Featured Columns

February 27, 2012

Bento Bako Weekly: Jormungand 8, 20th Century Boys 19

Title: Jormungand
Author: Keitaro Takahashi
Publisher: Viz Media (Viz Signature)
Volume: Volume 8 (of 11), $12.99
Vintage: 2010 by Shogakukan, January 2012 by Viz Media
Genre: Action, adventure

[Previous Jormungand reviews.]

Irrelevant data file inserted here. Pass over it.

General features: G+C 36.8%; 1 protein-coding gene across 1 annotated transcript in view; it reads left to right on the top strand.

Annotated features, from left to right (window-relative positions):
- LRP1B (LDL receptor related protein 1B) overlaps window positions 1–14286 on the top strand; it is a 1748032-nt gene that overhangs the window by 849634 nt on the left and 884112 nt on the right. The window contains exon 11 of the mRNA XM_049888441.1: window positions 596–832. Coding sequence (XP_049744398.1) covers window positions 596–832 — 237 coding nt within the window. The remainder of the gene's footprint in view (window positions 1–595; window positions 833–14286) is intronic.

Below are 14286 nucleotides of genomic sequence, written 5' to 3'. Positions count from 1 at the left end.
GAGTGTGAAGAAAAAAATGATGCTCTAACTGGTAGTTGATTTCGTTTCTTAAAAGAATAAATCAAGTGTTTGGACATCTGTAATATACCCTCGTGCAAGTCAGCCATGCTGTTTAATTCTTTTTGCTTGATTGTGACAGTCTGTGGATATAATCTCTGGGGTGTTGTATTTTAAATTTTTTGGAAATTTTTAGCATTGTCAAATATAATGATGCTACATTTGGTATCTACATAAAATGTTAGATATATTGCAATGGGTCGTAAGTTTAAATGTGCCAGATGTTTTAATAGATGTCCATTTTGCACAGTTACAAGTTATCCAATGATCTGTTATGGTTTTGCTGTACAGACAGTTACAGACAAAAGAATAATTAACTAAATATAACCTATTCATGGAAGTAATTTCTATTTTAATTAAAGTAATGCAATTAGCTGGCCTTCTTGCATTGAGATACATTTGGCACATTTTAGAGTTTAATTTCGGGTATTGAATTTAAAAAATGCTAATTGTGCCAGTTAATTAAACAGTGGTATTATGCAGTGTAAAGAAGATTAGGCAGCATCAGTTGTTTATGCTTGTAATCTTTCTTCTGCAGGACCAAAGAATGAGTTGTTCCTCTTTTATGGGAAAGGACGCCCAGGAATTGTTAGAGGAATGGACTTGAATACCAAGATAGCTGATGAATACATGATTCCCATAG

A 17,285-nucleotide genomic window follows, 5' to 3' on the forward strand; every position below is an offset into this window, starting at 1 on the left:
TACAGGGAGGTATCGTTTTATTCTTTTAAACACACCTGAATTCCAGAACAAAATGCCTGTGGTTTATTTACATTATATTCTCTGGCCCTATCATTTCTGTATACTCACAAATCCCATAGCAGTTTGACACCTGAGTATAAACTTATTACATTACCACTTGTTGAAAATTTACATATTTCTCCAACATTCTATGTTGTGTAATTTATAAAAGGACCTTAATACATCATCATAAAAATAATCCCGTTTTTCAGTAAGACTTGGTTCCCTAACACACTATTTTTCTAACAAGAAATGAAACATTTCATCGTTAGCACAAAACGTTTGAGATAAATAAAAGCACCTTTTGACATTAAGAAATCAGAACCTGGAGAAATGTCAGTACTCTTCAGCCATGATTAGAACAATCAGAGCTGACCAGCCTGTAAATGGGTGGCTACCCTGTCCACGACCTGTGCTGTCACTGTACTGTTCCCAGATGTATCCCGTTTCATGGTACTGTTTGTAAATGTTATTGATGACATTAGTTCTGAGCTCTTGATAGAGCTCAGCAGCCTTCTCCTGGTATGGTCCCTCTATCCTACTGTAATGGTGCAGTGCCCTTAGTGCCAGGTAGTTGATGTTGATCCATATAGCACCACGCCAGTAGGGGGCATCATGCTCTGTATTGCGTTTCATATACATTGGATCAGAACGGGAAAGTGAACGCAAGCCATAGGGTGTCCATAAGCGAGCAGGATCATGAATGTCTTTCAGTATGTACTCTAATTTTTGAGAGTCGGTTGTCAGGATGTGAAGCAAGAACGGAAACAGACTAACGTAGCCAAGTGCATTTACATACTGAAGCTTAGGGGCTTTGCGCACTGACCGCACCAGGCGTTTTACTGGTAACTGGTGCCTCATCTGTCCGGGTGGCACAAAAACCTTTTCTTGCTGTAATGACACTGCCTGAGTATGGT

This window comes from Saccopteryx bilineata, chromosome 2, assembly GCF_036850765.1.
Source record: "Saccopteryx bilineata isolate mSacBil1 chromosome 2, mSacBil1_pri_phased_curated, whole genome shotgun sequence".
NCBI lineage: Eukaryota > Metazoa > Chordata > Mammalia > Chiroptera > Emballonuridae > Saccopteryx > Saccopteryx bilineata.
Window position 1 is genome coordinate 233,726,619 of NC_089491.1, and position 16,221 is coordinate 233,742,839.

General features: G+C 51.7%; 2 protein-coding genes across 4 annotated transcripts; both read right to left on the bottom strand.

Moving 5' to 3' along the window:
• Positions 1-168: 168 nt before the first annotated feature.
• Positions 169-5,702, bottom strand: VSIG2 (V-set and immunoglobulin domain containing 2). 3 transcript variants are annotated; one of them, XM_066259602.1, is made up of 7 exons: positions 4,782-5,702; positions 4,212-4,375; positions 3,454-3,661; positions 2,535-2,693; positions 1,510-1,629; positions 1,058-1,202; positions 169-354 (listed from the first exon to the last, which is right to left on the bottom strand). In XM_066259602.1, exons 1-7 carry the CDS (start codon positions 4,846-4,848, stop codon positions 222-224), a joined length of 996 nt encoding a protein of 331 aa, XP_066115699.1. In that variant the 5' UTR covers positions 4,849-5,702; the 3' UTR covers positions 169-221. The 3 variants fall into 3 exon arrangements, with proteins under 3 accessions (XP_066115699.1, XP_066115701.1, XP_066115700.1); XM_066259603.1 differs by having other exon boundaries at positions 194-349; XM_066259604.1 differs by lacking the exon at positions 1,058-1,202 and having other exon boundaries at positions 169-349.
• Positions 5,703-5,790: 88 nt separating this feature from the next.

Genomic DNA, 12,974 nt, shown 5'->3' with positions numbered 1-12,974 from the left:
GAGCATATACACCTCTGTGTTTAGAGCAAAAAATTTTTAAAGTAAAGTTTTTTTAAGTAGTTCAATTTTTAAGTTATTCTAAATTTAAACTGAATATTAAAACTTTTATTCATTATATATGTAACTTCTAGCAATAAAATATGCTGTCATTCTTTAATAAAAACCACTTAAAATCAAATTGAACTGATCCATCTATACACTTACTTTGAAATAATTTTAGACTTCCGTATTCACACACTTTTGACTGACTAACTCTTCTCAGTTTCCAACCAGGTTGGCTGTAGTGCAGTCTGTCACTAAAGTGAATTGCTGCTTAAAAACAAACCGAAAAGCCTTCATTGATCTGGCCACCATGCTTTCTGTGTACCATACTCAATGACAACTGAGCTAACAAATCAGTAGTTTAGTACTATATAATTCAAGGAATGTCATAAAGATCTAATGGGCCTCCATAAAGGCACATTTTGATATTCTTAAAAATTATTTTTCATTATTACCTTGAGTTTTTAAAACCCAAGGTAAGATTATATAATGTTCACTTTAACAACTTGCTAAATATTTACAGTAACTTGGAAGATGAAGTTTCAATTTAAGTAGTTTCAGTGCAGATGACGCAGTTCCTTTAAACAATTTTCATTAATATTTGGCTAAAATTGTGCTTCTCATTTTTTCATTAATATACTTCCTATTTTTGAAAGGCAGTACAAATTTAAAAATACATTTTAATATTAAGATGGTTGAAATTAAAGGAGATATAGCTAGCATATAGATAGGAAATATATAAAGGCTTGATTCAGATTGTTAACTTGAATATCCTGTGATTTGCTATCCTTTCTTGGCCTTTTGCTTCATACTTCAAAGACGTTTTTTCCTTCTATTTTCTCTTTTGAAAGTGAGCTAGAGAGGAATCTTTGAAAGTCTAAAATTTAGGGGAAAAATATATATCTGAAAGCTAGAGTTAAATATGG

Kasper and his crew are taking a well deserved lunch break after a tense round of negotiations. Chiquita brings up the issue on everyone’s minds, regarding a mystery firm that has been interfering with their shipping company, HCLI. Kasper has a good idea of who is behind it, and he wastes no time retaliating. Koko is to join this operation, so her crew arrives in Japan to go over the plans. Before he gets down to business, though, Kasper takes Jonah to check on the three children that were rescued and then relocated to Japan by Kasper. Satisfied that they’re living a decent and happy life, Jonah decides that maybe Kasper isn’t completely untrustworthy after all. It’s back to business when they return, and Kasper has a proposition for Tojo. Kasper believes the group meddling in his affairs is the Japan Ministry of Defense’s Special Research, or SR, unit, lead by Colonel Yosuke Hinoki. Tojo used to be a member of SR under Hinoki, so Kasper has come to see if Tojo can get him confirmation on Hinoki’s involvement. While Kasper flies off to look into SR’s base of operations in Jakarta, Tojo makes an important phone call to the Colonel. He gets the answer he’s looking for, but not without accidentally revealing information to Hinoki. The plan must move forward, so Koko asks Tojo to give the crew a run down of SR and Colonel Hinoki. It’s a rather wordy crash course on the history of SR, from its start as a government run branch put in place by America, to a self-sufficient unit funded by arms sales. Their focus is in Southeast Asia, which is where Kasper is now trying to gain a foothold for HCLI, which is what has led to the current tensions between them. Tojo then details Hinoki’s impressive background, focusing on the immense effort he puts forward to keep SR a silent running organization. Hinoki soon learns of Kasper’s assault on his men and unleashes the dogs of war, and his soldiers are all too ready to fight against HCLI. Hinoki calls Koko and requests a meeting to discuss dividing Southeast Asia. At the same time, Hinoki sends one of his top agents, Kurosaka, to meet with Kasper, but her assassination attempt is easily thwarted by Chiquita. Kasper and his men are pinned down in their hotel by SR troops, and Kasper is thrilled to take them on, resulting in a blood bath as they escape. Meanwhile, Jonah is sent in to scope out the meeting place, but it becomes immediately clear that a trap has been laid. Tojo runs out to rescue Jonah, while Koko and the others start their escape. A high speed shootout ensues in an underwater tunnel, but the SR troops are in for a big surprise on the other side. Tojo is too, when he finally manages to contact Hinoki and finds out the real reason behind this battle. A stop over in the Bahamas provides us with a flash back to Tojo’s past, when he decided to quit SR, followed by a final meeting with Hinoki back in the present. In the end, after all the bloodshed, Hinoki finds what he’s looking for, and Kasper and Koko get their weapon’s route. Dr. Miami and Karen make a quick appearance in the last few pages of the volume, as Koko launches off HCLI’s 126th rocket and puts another satellite into orbit.